An alternative upgrade option, if there isn’t enough height in the battery compartment for 6-volt batteries, is to add a second 12-volt Group 24 battery (if the first battery is new) or to replace the single 12-volt battery with two 12-volt batteries for an overall capacity of around 140 amp-hours.
HOW BATTERIES ARE CHARGED
In essence, discharged batteries are a lot like hungry people. If you’re super hungry, you’ll dive into a big dinner with gusto. If you eat too much too fast, you’ll get sick! If you eat at a normal pace, you’ll slow down as the meal progresses, and eventually you’ll be full and you won’t want any more food.
Batteries are very similar. The food they want is current (amps), but if you feed them too much they get damaged!
Discharged (hungry) batteries can accept a lot of charge (current) at first. However, as they become more and more charged, they accept less and less current. A fully charged battery is around 12.7 volts. A fully discharged battery that still has enough life in it to be able to be fully charged again is around 11.6 volts. RV and marine house batteries will last longest if they are always kept above 12.0 volts, preferably above 12.1 volts.
The way a battery is charged is that some external charging device temporarily forces the battery to a higher voltage than its “fully charged” voltage of 12.7 by feeding it lots of current.
The fastest way to charge a battery is to put as much current into it as possible. As long as the charger is delivering lots of current, the battery’s voltage will rise. The charger itself must be at a higher voltage than the batteries to do this. If the charger is around 13.5 volts, it can force a modest amount of current into the batteries. If it is around 14.5 volts, it can force in a lot more current.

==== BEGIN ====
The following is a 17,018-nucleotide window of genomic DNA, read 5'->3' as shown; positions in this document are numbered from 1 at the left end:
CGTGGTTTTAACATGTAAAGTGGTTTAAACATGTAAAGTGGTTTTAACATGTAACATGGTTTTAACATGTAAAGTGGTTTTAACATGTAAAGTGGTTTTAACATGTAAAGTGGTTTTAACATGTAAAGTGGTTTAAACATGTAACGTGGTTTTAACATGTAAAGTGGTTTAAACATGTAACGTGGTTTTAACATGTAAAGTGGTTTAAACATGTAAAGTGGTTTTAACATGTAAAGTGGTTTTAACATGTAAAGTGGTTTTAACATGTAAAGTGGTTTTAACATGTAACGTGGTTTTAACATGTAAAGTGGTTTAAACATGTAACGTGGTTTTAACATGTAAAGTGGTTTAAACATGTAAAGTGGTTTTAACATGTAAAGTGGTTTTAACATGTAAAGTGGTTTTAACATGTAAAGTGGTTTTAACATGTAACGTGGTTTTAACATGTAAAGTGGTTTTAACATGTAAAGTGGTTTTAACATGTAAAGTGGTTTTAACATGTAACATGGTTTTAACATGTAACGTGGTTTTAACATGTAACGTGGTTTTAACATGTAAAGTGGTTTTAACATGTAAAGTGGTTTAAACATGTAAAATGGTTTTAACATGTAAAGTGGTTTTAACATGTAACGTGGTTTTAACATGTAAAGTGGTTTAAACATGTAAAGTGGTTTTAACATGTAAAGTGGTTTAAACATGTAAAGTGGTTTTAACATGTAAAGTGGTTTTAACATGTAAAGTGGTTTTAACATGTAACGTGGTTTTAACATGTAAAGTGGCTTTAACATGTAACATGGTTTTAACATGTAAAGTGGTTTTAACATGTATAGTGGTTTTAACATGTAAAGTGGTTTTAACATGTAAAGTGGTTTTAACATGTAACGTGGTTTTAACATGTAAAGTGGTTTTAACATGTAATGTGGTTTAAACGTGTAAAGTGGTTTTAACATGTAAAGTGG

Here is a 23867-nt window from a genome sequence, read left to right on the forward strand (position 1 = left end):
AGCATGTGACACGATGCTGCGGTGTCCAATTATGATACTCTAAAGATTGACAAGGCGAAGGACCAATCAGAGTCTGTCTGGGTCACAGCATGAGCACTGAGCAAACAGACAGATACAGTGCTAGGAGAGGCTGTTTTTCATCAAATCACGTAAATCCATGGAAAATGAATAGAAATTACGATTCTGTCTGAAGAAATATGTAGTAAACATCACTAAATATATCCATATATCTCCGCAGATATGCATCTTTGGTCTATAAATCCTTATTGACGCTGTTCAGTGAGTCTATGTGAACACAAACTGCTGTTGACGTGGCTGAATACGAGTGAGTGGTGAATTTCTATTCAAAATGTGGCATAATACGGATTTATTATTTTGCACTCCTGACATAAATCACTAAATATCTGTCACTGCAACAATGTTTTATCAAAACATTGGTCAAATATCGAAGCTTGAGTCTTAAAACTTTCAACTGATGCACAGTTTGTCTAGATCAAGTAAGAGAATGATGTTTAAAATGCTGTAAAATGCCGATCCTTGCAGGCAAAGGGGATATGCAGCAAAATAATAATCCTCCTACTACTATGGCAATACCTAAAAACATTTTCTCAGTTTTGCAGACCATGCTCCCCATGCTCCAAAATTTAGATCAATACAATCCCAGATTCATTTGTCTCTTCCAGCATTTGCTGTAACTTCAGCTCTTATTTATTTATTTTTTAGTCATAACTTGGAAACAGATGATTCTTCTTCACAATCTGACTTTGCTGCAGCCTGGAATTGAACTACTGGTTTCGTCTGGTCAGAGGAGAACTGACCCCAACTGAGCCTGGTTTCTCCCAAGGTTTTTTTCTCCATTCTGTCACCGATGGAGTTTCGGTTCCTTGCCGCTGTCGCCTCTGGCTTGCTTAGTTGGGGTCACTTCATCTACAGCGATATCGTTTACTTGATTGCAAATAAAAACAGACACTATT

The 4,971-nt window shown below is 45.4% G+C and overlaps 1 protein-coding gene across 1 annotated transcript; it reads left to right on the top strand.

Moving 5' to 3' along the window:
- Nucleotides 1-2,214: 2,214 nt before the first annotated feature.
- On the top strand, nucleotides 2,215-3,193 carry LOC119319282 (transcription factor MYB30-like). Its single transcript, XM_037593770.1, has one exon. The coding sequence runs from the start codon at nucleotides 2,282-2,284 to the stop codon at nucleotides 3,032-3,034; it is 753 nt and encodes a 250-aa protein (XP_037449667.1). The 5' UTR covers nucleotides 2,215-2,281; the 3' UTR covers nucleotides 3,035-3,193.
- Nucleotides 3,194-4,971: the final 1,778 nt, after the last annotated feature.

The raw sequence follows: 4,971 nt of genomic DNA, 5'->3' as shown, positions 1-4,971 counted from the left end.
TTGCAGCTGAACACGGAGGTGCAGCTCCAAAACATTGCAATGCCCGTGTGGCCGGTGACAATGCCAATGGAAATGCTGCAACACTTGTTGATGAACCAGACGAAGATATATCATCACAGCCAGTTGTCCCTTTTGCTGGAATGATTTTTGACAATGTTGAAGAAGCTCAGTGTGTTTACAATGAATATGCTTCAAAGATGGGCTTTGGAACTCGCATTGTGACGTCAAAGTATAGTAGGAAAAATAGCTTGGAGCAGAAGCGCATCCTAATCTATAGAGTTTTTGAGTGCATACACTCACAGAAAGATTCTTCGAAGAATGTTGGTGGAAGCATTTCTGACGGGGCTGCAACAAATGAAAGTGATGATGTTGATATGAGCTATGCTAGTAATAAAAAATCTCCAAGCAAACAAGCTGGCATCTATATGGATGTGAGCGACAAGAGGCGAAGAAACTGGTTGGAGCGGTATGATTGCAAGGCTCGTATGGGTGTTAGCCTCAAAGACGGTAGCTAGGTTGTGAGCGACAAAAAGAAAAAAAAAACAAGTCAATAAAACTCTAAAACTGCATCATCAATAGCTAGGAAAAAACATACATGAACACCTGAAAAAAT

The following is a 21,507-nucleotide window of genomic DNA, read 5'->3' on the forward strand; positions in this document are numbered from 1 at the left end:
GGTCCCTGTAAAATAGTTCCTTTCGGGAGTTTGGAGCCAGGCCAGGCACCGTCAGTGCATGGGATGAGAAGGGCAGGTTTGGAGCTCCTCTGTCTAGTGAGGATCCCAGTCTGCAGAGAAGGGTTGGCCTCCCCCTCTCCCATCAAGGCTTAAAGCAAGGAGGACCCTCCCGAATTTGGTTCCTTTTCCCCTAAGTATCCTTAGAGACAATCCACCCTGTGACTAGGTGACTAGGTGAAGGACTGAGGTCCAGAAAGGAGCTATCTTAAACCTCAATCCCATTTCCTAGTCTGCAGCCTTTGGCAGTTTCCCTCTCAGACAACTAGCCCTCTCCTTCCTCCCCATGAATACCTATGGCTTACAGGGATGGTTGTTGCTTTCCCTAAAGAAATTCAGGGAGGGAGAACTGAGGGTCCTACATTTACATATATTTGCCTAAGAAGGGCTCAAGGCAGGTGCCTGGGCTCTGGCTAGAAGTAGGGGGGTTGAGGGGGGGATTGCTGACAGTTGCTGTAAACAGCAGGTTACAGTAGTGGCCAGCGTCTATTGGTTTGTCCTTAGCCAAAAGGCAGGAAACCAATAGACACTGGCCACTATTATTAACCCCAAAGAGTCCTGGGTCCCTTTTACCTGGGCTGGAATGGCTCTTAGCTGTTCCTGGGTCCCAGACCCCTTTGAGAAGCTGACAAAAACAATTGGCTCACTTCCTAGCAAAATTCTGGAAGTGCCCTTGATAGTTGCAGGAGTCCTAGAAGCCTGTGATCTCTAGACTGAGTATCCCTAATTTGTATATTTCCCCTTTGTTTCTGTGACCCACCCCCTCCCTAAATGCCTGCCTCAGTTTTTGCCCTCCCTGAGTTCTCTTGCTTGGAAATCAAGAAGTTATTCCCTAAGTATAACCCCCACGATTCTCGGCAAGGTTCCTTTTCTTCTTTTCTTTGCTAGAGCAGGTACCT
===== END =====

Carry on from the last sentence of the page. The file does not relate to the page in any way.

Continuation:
During charging, the battery voltage will rise into the high 12 volt range, then it will move into the 13 volt range, then 14, and so on. It takes time for the battery’s voltage to rise as it is fed current. A more deeply discharged battery will take longer to reach a given voltage than a minimally discharged battery will.
If the charger is turned off so no current is going into the battery, the battery will gradually fall back to is own “internal” voltage. This may take 15 minutes or more. If it has been charged for a while, this voltage will be near or at the “fully charged” value of 12.7 volts. If it hasn’t been charged long enough, the battery’s internal voltage will be lower than that.
For instance, if a battery is partially discharged to 12.4 volts, the way to get it charged back to 12.7 volts is for a charging system to give it a bunch of current and temporarily force it up to some higher voltage in the 13 to 15 volt range. The charging system itself will need to be at a higher voltage than whatever voltage it is trying to get the battery to.
After a while, when the charging system is turned off and the battery is allowed to settle back down to its own internal voltage, it may drop back to 12.7 volts, in which case the battery is fully charged. However, the battery may settle back down a little lower — perhaps to 12.5 volts — which means it could use a little more charging to reach a fully charged state.
BATTERY CHARGE STATES